Keeping Up with the Classics #5

Warner Bros.

As COVID-19 keeps all of us indoors, I've taken advantage of the time by viewing as many films as humanly possible. This past week brought a Peter Weir marathon as well as a glut of Woody Allen films. Weir's filmography is one of the strongest in modern cinema, so if you haven't explored his films, I strongly suggest you do so.

These are the films I viewed for the first time over the past week:

The Accused (Dir. Jonathan Kaplan, 1988) - A generic "issue" movie with an Earth-shaking Jodie Foster in the lead (she won her first Oscar for this performance), THE ACCUSED is more an important film than a great one, as its treatment of the subject of rape victims is didactic and unsubtle. There's no overstating just how brilliant Foster is though.

Alice Doesn't Live Here Anymore (Dir. Martin Scorsese, 1974) - Ellen Burstyn won a well-deserved Oscar for her sharp and emotional performance as Alice, a recently-widowed single mother who goes on a road trip with her precocious son trying to find some stability in her life. Finely-observed and empathetically-written, ALICE is a film that earns its ultimate uplift and takes us on a rewarding journey to get there.

Bob & Carol & Ted & Alice (Dir. Paul Mazursky, 1969) - BOB & CAROL & TED & ALICE examines two couple's relationships and sexual attitudes at the height of the sexual revolution and provides a remarkably positive view of open relationships, making it feel decades ahead of its time. This film wouldn't work though without the incomparable talents of its leading four actors: Natalie Wood, Robert Culp, Dyan Cannon, and Elliott Gould. They bring Mazursky's material to rich, palpable life which makes this dramedy feel as relevant and fresh today as it must have felt in 1969.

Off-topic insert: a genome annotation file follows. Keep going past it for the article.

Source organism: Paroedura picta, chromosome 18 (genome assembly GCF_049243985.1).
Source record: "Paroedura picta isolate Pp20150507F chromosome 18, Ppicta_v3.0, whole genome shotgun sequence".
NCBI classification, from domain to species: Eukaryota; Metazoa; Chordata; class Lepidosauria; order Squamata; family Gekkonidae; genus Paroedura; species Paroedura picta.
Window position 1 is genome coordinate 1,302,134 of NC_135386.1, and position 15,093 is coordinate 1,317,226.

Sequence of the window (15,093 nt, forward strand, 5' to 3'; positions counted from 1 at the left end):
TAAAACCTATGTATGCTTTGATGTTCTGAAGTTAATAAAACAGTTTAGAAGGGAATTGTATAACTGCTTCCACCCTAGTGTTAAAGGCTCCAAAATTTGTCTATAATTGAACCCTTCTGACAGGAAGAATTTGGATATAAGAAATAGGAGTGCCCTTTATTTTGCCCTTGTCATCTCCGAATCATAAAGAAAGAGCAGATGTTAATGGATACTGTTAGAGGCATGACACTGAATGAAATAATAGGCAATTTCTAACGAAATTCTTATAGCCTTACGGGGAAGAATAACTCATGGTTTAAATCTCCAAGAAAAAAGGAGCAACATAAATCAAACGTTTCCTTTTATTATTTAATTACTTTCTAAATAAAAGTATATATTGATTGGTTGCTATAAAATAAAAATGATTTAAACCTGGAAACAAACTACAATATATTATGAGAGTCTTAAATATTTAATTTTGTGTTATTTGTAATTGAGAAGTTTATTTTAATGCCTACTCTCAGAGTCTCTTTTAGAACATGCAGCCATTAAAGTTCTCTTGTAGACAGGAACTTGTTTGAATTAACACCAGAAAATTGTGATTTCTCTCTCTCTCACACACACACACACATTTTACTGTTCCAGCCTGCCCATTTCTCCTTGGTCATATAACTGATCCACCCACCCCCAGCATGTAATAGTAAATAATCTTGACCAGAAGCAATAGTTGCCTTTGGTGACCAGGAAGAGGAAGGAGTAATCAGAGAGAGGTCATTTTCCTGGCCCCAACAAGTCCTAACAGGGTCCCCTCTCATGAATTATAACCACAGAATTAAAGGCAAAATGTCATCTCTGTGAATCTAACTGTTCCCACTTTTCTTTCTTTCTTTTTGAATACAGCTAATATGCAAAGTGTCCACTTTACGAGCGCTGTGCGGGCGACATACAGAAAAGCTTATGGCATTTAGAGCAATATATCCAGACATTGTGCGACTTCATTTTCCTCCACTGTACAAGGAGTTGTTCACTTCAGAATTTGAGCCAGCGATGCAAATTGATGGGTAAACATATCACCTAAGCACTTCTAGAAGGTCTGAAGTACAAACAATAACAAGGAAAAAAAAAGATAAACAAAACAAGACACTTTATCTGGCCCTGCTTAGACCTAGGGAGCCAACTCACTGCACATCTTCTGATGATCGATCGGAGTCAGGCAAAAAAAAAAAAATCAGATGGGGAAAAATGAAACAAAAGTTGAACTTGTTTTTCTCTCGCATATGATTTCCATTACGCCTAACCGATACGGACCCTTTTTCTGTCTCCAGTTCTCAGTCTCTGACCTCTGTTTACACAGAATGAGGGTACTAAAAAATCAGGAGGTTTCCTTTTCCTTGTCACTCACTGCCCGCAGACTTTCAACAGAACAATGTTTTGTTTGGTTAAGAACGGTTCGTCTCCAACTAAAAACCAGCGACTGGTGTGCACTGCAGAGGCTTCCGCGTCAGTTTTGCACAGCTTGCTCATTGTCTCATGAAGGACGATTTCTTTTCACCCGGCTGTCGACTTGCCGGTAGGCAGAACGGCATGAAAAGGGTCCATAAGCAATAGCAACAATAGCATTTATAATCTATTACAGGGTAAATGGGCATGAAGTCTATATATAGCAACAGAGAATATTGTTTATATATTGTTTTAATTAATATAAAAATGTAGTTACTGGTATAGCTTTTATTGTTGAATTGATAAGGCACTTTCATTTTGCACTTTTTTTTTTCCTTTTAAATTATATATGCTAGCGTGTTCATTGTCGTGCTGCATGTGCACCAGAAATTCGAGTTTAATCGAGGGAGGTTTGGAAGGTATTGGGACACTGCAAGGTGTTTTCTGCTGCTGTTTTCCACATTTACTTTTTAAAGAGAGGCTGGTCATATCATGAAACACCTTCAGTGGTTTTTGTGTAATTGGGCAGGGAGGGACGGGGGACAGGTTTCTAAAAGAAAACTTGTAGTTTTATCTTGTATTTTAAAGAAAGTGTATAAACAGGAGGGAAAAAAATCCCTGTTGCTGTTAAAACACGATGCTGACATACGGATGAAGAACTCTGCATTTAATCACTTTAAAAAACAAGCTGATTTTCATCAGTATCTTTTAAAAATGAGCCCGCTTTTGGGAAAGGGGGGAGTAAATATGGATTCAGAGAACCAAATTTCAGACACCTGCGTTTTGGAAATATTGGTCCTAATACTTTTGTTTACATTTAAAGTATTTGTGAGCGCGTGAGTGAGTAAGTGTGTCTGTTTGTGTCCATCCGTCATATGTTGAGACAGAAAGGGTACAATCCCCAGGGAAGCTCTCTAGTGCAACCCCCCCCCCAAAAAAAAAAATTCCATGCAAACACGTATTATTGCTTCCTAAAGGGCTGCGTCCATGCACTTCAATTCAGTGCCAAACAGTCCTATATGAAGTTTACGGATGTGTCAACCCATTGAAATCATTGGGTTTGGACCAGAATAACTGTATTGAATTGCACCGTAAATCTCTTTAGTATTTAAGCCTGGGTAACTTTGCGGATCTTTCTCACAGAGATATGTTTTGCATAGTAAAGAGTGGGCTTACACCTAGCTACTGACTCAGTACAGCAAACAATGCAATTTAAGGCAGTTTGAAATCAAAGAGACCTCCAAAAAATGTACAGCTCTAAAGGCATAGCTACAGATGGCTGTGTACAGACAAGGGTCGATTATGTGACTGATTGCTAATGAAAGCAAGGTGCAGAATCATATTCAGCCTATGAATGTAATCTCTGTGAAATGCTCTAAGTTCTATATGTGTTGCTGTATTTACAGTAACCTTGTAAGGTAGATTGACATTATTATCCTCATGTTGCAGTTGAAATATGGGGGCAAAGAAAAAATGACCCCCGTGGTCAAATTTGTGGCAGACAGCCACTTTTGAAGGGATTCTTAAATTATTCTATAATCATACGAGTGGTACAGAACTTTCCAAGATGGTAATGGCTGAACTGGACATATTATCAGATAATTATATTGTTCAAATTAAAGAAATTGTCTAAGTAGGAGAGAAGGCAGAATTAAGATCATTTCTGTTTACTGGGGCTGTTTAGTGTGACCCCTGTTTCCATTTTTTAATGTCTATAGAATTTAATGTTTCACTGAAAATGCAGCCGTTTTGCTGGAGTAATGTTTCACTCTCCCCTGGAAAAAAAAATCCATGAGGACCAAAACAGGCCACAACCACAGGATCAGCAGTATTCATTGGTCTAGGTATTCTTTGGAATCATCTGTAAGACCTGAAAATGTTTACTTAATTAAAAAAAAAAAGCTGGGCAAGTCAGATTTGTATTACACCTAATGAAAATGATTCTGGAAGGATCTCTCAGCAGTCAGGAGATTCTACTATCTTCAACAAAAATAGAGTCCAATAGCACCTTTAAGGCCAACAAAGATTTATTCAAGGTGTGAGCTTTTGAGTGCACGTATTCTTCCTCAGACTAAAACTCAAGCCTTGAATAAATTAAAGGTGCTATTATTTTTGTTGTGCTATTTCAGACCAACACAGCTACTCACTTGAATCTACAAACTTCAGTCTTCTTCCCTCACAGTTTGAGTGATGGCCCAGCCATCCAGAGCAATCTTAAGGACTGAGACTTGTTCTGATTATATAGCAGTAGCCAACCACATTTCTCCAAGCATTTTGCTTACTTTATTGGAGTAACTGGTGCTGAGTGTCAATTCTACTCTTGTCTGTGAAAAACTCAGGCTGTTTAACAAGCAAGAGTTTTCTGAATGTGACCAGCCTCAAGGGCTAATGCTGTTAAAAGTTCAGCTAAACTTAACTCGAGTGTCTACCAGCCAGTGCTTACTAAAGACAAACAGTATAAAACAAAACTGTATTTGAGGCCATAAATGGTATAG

Body Heat (Dir. Lawrence Kasdan, 1981) - BODY HEAT is a scintillating directorial debut for Kasdan that's full of atmosphere and eroticism. William Hurt and Kathleen Turner's chemistry ignites the screen, and Kasdan's screenplay (inspired by DOUBLE INDEMNITY) spins a clever tale that always has a trick up its sleeve. BODY HEAT is pure entertainment and cinematic pleasure.

Circus of Books (Dir. Rachel Mason, 2020) - Rachel Mason's loving portrait of her parents, a straight Jewish couple - Karen and Barry - who owned a gay porn shop in Los Angeles, is sometimes messy but always fascinating and eccentric. Karen and Barry are hugely likable subjects, and the story that their daughter tells through this film is both intimate and epic.

The Cutting Edge: The Magic of Movie Editing (Dir. Wendy Apple, 2004) - An invaluable documentary about the art of film editing, THE CUTTING EDGE features interviews with numerous top film editors (and directors too) discussing their contributions to many of the classic films that they helped to craft. You'll leave with a new appreciation for the art of editing.